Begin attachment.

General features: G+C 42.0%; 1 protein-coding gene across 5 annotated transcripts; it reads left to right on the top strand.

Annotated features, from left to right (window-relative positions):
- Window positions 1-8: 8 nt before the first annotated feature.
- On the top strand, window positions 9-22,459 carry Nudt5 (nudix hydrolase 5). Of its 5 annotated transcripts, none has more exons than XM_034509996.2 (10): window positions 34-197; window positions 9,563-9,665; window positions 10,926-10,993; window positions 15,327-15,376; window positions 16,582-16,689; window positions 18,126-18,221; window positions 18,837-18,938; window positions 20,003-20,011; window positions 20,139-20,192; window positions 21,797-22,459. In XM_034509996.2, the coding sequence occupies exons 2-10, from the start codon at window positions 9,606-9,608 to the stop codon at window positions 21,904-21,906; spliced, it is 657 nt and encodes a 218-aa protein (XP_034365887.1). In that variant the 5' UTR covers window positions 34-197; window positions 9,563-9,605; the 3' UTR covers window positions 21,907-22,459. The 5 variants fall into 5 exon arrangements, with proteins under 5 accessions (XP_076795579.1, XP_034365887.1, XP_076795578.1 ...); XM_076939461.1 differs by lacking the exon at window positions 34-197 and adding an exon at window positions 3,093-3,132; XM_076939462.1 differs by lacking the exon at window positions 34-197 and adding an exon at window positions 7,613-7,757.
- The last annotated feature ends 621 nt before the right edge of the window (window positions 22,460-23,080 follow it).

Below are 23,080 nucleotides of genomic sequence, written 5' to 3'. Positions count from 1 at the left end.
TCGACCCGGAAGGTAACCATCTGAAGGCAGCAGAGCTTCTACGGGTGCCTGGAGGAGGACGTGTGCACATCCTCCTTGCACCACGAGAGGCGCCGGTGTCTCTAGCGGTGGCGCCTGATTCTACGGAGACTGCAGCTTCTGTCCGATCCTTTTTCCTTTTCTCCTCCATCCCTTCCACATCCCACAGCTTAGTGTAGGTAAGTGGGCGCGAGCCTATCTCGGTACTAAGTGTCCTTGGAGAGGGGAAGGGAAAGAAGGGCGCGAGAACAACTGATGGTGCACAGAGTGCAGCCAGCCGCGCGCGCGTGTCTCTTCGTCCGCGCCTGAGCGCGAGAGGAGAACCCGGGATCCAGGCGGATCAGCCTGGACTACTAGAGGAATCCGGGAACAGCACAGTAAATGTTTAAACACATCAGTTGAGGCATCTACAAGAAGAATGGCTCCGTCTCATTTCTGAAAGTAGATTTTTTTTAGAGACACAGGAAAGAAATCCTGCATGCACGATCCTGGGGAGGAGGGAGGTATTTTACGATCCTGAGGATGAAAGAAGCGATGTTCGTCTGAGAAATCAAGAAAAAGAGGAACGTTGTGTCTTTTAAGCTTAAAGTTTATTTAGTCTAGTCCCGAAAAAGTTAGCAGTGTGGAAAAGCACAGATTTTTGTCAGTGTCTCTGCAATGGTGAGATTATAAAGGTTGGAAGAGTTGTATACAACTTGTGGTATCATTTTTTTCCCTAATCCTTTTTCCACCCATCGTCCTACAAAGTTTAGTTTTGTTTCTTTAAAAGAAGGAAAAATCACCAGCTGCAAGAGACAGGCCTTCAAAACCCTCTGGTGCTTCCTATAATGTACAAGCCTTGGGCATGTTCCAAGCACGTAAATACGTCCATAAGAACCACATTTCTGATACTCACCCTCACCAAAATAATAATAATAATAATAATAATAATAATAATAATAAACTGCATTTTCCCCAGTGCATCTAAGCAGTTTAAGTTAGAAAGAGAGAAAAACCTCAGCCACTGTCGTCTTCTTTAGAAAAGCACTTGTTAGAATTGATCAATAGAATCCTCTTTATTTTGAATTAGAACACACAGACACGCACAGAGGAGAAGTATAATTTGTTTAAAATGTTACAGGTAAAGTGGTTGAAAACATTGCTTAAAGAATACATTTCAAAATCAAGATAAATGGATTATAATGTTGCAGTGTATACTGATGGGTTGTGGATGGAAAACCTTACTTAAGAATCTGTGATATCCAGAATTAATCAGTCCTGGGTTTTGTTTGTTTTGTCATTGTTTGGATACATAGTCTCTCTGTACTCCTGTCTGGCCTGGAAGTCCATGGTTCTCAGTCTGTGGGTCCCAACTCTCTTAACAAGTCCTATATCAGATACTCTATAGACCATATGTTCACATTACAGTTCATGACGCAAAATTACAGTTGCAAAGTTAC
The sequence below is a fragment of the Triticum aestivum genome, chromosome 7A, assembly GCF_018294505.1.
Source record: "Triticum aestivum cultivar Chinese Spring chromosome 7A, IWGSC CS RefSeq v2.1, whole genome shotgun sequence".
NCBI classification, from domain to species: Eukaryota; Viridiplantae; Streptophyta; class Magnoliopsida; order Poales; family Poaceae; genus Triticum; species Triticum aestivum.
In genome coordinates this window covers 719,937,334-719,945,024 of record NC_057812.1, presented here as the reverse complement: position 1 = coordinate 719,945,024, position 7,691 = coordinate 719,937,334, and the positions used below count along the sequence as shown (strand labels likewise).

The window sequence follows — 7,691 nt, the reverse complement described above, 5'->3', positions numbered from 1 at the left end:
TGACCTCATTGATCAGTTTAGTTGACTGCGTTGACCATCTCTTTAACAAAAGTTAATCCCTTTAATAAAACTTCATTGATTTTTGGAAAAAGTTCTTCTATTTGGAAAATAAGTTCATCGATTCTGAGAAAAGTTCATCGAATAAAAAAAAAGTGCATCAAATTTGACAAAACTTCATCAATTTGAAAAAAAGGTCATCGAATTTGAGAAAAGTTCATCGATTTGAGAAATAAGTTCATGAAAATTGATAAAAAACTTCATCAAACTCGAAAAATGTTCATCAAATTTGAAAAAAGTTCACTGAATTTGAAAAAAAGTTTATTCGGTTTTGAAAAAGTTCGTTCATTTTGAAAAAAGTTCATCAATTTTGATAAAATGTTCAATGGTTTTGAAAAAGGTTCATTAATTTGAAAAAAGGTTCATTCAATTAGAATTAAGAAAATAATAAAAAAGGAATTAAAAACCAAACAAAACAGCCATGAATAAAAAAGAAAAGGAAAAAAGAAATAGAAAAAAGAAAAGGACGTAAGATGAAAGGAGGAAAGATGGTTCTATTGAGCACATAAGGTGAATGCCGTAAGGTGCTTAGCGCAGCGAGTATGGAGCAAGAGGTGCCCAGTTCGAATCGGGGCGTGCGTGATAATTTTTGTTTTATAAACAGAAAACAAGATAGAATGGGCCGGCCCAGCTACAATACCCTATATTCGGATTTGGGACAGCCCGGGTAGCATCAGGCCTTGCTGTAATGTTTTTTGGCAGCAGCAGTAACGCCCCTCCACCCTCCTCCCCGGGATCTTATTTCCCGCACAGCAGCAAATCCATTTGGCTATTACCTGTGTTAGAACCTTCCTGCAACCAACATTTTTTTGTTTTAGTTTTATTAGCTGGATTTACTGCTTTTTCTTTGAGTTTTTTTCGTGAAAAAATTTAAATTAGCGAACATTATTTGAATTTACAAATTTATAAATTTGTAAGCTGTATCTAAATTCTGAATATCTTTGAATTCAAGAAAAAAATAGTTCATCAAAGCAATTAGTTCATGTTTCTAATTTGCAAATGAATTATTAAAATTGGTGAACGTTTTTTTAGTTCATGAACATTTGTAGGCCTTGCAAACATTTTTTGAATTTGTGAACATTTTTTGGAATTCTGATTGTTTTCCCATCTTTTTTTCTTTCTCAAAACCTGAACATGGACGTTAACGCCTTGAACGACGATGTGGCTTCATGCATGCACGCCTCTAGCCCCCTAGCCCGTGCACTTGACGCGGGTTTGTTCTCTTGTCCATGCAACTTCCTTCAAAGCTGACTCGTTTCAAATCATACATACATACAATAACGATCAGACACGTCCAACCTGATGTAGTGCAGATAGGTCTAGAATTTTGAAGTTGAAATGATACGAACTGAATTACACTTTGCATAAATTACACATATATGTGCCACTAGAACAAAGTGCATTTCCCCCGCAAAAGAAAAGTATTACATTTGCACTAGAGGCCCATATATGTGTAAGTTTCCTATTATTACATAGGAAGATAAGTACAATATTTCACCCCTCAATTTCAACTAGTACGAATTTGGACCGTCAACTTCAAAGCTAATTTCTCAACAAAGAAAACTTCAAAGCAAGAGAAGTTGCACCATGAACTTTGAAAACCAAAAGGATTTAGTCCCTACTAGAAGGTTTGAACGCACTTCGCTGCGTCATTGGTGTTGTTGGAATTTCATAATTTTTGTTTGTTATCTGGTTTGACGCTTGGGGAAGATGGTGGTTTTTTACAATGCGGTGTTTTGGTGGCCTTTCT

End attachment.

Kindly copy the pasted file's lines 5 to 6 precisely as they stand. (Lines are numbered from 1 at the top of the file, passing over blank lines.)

- The last annotated feature ends 621 nt before the right edge of the window (window positions 22,460-23,080 follow it).

Below are 23,080 nucleotides of genomic sequence, written 5' to 3'. Positions count from 1 at the left end.